Paul tells us to let our light shine. There’s something powerful in saying, “Once I was lost, but now am found. Once I was blind, but now I see.”

Testimonies are good things when they tell a story about how we came to follow Jesus.

I love to hear people give their witness to how they became a person of faith. I also love to hear how they face daily challenges as a Christian. Ordinary life means that somebody has to cook supper, and someone has to earn a living, but if we’re going to call ourselves Christian, we need daily time with Jesus. Both/And versus Either/Or.

Paul’s testimony is recorded several times in the book of Acts (e.g., chapter 9, verses 3-9), and his account of his conversion is captivating. Paul is struck blind on the road to Damascus, encountering the Risen Christ.  It’s not a common story. Most people in church in these early years of the twenty-first century are part of a congregation because they came through those sanctuary doors in some way as children, brought by their parents or a relative or a neighbor.

However, we arrived, here we are, and each of us has a story to tell. We should be able to tell it. Our testimony should not be a book with just one chapter.  What happened over the past twenty or thirty years? That’s what people want to know: If you were blind and now you see, what do you see? Tell us about your pilgrimage. How has the light of Christ affected your daily living? In a world dominated by darkness, where, and how, and how often does the radiance of Christ shine through you?

We’re too bashful about our faith experiences. We need to be sharing our strength, wisdom, failures, and hope with others. People are drawn to a genuine spiritual experience. People know the complicated truth of their own lives, and respect integrity when they hear it.

Richard Hansen describes paradox as “the wild territory within which most ministers live and work.” Paradox is very difficult for literal-minded people to handle. To them, the world is black or white, good or bad, Republican or Democrat, beautiful or ugly. Yet, the world is full of irony, incongruity, and paradox.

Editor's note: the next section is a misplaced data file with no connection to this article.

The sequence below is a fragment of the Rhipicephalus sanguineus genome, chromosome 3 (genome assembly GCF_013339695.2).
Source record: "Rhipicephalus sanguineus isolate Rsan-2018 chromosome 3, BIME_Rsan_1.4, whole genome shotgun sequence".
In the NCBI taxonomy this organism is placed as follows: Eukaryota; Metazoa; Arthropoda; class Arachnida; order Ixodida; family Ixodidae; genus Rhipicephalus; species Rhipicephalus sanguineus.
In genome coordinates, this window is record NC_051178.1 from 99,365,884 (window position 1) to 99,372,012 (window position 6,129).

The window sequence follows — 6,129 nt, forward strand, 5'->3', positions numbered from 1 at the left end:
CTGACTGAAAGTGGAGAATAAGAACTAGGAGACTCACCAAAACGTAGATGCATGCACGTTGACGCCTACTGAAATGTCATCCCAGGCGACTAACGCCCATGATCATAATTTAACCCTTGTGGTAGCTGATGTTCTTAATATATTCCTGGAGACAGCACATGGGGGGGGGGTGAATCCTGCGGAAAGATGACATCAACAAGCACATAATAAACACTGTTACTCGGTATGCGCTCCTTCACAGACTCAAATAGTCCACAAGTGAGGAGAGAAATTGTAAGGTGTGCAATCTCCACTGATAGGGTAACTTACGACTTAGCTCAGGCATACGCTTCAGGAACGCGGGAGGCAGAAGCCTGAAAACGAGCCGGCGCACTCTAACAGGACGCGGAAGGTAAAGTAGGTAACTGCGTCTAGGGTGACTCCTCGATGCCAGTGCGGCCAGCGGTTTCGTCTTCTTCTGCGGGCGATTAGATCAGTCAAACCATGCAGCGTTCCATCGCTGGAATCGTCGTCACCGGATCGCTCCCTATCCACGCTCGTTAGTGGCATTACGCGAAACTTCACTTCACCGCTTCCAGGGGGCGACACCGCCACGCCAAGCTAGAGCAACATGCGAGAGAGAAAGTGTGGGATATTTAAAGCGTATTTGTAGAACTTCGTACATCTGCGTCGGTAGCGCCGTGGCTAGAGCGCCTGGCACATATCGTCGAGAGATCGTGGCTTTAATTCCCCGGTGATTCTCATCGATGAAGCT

Scott Fitzgerald wrote, “The test of a first-rate intelligence is the ability to hold two opposed ideas in the mind at the same time, and still retain the ability to function.”

Paul, without embarrassment, tells his story of disappointment and triumph. He acknowledges, in verse seven, that this treasure of Jesus Christ, our salvation, is contained in a very limited, breakable, fragile clay pot. The God of the Universe somehow also resides within us. What a paradox!

In today’s text, Paul’s words rise to pure poetry.

In chapter 4, verses 8-9, Paul speaks of being…

Afflicted but not crushed,

Perplexed but not driven to despair,

Persecuted but not forsaken,

Struck down but not destroyed.

In fact, the entirety of scripture is at its height when there is paradox:

Old man Abraham and old woman Sarah are too old to have children—until they have a child, Isaac. Paradox.

The Pharaoh of Egypt threatens to kill all the baby boys in the Jewish ghetto—until his own daughter adopts one of the little boys, the one named Moses, and raises him in the palace. Paradox.

The giant Goliath frightens all the soldiers in the army of Israel—until the little shepherd boy David volunteers to fight him. Paradox.

An unpretentious young maid named Mary is called on by God to give birth to the child who would be known as the King of Kings. Paradox.

This King of Kings is humiliated, tortured, crucified, dead, and buried, but on the third day, he rises from the dead. Paradox.

Throughout his years of teaching and writing, Paul often promotes this concept of paradox. Just a few paragraphs after this passage, in the same letter to the church at Corinth, Paul writes, “I am content with weakness, insults, hardships, persecutions, and calamities for the sake of Christ, for whenever I am weak, then I am strong.” (2 Corinthians 12:10) Paradox.


About the Writer; Dr. Marion D. Aldridge was born in Savannah, GA and raised in North Augusta, SC.   He is a graduate of Clemson University with a Bachelor of Arts degree and received Master and Doctoral degrees from The Southern Baptist Theological Seminary in Louisville, Ky. He was recently awarded the Order of the Palmetto, South Carolina’s highest civilian honor.

Marion has written several books, the most recent Overcoming Adolescence, a book for grown-ups who have not yet grown up. ( )

He has also written hundreds of articles for South Carolina Wildlife magazine, Tennis Magazine, Sandlapper and others. He is married to Sally and has two adult daughters, Jenna and Julie.  Marion especially enjoys fishing and baseball games with his grandson, Lake.


Scripture and Music:

1 Samuel 3:1-10, (11-20)

Psalm 139:1-6, 13-18

Deuteronomy 5:12-15

Psalm 81:1-10

2 Corinthians 4:5-12

Mark 2:23-3:6



“Freedom and life are ours.”

“Are Ye Able, Said the Master “

“Have Thine Own Way, Lord!

“Holy darkness”

“How Firm a Foundation”

“Lord Jesus Christ, your light shines”

“This Little Light of Mine”

“I’m tradin’ my sorrow”